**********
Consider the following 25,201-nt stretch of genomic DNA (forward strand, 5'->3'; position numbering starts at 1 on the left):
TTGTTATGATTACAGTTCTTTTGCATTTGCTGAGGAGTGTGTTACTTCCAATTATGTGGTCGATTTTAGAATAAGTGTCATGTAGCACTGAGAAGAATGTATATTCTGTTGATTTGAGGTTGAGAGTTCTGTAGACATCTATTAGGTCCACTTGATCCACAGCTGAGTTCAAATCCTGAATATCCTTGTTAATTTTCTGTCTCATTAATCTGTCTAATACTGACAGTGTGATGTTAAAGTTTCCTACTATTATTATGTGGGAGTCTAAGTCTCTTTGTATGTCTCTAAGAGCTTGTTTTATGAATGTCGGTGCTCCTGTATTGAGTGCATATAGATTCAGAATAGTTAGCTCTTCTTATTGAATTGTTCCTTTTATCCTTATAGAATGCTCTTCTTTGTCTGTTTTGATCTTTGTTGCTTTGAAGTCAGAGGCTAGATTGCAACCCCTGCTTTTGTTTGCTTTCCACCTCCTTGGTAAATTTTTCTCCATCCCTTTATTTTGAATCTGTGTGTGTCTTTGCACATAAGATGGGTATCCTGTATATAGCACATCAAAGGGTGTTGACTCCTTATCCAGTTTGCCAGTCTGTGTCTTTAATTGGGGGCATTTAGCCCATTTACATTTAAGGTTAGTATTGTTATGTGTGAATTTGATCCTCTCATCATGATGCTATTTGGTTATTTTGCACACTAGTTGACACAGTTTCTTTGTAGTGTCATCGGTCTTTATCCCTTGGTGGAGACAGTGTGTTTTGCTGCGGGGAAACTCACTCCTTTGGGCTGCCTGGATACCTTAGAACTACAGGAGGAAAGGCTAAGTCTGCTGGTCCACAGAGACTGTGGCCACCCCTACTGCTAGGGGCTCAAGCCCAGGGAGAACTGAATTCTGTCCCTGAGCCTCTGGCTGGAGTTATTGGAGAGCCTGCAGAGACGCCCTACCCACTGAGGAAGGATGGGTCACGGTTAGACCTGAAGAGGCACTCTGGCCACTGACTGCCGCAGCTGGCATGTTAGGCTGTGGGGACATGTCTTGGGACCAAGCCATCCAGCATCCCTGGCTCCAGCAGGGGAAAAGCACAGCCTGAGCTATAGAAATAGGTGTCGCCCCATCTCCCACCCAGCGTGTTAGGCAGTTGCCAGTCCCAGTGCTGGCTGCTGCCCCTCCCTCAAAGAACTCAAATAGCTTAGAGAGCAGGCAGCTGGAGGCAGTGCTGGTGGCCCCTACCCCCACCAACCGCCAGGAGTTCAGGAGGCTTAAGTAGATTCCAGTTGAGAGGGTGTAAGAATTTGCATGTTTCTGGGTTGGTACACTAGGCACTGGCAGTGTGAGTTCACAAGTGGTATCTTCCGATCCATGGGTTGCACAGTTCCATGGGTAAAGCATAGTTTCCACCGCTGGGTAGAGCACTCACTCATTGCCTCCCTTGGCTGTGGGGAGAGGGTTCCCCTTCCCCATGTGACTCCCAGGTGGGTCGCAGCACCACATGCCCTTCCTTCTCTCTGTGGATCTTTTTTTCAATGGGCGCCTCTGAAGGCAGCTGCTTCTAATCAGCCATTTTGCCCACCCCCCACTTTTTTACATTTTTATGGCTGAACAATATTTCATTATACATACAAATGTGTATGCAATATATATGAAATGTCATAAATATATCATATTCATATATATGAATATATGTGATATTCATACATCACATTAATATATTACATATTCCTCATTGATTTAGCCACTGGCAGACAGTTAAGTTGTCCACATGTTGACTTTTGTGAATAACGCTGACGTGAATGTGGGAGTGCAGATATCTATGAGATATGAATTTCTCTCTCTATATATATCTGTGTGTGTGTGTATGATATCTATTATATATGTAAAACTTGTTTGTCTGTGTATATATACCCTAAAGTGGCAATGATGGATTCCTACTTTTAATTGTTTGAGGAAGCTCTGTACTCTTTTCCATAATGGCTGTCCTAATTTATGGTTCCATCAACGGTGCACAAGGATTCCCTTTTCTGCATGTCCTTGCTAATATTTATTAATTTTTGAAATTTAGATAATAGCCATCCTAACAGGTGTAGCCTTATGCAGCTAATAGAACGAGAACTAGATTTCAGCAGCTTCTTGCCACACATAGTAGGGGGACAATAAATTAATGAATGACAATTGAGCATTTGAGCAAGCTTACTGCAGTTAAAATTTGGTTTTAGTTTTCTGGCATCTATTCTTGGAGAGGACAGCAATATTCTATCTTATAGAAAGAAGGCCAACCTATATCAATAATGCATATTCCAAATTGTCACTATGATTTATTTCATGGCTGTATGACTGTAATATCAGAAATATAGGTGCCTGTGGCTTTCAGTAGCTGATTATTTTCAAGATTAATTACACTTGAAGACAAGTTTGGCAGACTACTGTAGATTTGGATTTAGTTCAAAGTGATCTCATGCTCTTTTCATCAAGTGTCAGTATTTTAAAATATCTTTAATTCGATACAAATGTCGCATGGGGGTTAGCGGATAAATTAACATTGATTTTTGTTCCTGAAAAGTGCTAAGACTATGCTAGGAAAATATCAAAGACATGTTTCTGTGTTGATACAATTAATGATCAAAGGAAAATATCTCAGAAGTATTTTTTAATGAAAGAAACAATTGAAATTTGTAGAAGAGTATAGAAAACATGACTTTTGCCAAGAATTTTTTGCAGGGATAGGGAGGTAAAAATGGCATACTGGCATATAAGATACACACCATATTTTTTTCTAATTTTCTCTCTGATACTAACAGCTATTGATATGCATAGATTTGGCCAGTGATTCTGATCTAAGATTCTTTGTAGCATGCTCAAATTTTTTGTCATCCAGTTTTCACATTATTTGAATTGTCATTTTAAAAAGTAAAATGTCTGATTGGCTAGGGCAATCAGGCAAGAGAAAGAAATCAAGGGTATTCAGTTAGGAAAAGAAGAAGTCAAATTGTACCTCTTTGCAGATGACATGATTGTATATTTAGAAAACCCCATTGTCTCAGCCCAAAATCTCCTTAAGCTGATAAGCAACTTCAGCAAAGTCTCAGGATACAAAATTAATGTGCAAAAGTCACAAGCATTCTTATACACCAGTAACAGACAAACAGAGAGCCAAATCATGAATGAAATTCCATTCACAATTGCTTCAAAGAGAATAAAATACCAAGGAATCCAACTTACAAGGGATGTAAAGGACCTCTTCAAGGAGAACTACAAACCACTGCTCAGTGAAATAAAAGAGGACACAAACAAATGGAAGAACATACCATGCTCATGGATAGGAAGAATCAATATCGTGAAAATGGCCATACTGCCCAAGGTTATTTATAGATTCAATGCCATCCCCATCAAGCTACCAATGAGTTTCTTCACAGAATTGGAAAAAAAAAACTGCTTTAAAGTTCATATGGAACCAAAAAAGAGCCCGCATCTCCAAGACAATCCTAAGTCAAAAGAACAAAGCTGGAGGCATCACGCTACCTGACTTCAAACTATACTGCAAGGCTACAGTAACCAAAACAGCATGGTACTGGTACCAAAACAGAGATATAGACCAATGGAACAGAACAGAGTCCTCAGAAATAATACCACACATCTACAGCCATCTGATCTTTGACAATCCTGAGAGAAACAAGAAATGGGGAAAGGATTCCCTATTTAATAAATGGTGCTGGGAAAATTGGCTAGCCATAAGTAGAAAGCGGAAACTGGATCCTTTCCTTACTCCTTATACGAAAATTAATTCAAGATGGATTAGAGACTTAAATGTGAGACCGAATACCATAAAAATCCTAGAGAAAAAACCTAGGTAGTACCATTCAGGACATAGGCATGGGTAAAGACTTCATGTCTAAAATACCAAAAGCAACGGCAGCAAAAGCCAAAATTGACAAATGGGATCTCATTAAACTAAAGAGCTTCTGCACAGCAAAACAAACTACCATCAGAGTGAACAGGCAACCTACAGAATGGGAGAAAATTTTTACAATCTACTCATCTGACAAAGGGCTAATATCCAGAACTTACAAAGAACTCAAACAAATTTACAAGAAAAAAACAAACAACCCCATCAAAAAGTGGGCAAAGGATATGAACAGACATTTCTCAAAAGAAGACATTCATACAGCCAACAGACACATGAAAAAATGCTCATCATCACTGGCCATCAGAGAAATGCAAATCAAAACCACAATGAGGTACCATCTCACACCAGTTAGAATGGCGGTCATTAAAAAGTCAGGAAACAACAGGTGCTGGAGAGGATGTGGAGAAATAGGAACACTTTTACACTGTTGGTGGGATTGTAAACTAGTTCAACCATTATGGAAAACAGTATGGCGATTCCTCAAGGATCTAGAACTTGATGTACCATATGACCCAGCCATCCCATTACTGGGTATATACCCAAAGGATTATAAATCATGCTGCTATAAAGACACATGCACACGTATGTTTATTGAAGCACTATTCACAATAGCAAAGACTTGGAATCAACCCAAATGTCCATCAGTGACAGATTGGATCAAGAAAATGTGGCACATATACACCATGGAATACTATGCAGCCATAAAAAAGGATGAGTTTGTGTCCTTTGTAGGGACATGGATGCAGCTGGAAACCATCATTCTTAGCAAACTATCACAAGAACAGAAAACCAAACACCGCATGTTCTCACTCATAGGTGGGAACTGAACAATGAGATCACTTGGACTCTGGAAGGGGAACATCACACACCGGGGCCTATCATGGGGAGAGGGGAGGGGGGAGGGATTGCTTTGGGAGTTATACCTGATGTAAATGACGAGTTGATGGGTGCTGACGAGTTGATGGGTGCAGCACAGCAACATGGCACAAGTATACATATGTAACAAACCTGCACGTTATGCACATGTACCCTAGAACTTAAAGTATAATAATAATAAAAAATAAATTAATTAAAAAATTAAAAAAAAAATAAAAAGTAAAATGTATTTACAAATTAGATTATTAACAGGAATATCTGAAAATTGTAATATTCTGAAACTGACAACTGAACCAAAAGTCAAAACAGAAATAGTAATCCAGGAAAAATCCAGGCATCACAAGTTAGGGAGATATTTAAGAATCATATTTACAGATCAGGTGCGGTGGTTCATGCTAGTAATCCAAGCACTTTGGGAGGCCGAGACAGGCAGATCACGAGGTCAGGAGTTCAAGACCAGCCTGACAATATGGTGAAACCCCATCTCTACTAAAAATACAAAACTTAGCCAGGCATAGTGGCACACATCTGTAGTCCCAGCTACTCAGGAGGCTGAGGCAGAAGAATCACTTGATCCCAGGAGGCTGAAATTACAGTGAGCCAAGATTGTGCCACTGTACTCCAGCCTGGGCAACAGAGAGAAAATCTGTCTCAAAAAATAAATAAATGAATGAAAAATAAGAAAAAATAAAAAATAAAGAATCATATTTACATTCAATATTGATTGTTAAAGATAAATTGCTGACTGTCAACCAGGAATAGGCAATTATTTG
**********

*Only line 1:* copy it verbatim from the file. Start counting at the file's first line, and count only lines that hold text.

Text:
Consider the following 25,201-nt stretch of genomic DNA (forward strand, 5'->3'; position numbering starts at 1 on the left):